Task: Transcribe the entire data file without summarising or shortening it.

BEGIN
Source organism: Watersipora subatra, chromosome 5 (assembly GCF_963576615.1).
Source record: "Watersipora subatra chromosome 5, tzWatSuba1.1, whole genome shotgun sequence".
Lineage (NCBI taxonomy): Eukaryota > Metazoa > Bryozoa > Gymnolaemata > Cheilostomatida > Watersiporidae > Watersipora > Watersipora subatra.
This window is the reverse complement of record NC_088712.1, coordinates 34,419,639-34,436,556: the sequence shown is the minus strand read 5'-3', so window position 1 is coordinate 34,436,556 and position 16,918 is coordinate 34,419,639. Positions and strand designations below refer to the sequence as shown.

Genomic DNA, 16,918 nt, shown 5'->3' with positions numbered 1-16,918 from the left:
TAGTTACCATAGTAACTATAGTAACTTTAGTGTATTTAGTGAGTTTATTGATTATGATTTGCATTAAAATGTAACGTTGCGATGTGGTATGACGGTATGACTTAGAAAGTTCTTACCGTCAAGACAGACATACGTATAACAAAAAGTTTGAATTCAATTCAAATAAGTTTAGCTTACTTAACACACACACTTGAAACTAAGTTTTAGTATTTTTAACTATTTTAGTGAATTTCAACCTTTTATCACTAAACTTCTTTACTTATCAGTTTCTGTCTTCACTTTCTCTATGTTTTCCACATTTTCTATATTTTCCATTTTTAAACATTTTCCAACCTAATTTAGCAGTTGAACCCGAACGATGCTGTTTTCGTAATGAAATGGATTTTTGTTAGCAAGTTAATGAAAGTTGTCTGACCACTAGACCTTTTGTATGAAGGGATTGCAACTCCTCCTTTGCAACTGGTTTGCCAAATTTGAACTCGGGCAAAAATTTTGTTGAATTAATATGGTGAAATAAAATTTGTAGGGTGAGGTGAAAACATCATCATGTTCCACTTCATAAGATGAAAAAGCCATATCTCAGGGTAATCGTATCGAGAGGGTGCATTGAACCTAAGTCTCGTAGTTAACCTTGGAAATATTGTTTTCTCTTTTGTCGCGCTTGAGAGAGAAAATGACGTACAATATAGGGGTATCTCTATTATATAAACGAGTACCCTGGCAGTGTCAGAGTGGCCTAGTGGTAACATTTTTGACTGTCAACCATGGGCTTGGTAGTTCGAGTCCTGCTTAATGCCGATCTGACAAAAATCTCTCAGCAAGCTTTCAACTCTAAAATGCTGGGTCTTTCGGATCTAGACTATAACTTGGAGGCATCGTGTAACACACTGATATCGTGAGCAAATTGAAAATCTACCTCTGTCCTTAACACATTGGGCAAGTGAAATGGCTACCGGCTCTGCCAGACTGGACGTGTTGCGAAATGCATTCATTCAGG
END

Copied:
Source organism: Watersipora subatra, chromosome 5 (assembly GCF_963576615.1).
Source record: "Watersipora subatra chromosome 5, tzWatSuba1.1, whole genome shotgun sequence".
Lineage (NCBI taxonomy): Eukaryota > Metazoa > Bryozoa > Gymnolaemata > Cheilostomatida > Watersiporidae > Watersipora > Watersipora subatra.
This window is the reverse complement of record NC_088712.1, coordinates 34,419,639-34,436,556: the sequence shown is the minus strand read 5'-3', so window position 1 is coordinate 34,436,556 and position 16,918 is coordinate 34,419,639. Positions and strand designations below refer to the sequence as shown.

Genomic DNA, 16,918 nt, shown 5'->3' with positions numbered 1-16,918 from the left:
TAGTTACCATAGTAACTATAGTAACTTTAGTGTATTTAGTGAGTTTATTGATTATGATTTGCATTAAAATGTAACGTTGCGATGTGGTATGACGGTATGACTTAGAAAGTTCTTACCGTCAAGACAGACATACGTATAACAAAAAGTTTGAATTCAATTCAAATAAGTTTAGCTTACTTAACACACACACTTGAAACTAAGTTTTAGTATTTTTAACTATTTTAGTGAATTTCAACCTTTTATCACTAAACTTCTTTACTTATCAGTTTCTGTCTTCACTTTCTCTATGTTTTCCACATTTTCTATATTTTCCATTTTTAAACATTTTCCAACCTAATTTAGCAGTTGAACCCGAACGATGCTGTTTTCGTAATGAAATGGATTTTTGTTAGCAAGTTAATGAAAGTTGTCTGACCACTAGACCTTTTGTATGAAGGGATTGCAACTCCTCCTTTGCAACTGGTTTGCCAAATTTGAACTCGGGCAAAAATTTTGTTGAATTAATATGGTGAAATAAAATTTGTAGGGTGAGGTGAAAACATCATCATGTTCCACTTCATAAGATGAAAAAGCCATATCTCAGGGTAATCGTATCGAGAGGGTGCATTGAACCTAAGTCTCGTAGTTAACCTTGGAAATATTGTTTTCTCTTTTGTCGCGCTTGAGAGAGAAAATGACGTACAATATAGGGGTATCTCTATTATATAAACGAGTACCCTGGCAGTGTCAGAGTGGCCTAGTGGTAACATTTTTGACTGTCAACCATGGGCTTGGTAGTTCGAGTCCTGCTTAATGCCGATCTGACAAAAATCTCTCAGCAAGCTTTCAACTCTAAAATGCTGGGTCTTTCGGATCTAGACTATAACTTGGAGGCATCGTGTAACACACTGATATCGTGAGCAAATTGAAAATCTACCTCTGTCCTTAACACATTGGGCAAGTGAAATGGCTACCGGCTCTGCCAGACTGGACGTGTTGCGAAATGCATTCATTCAGG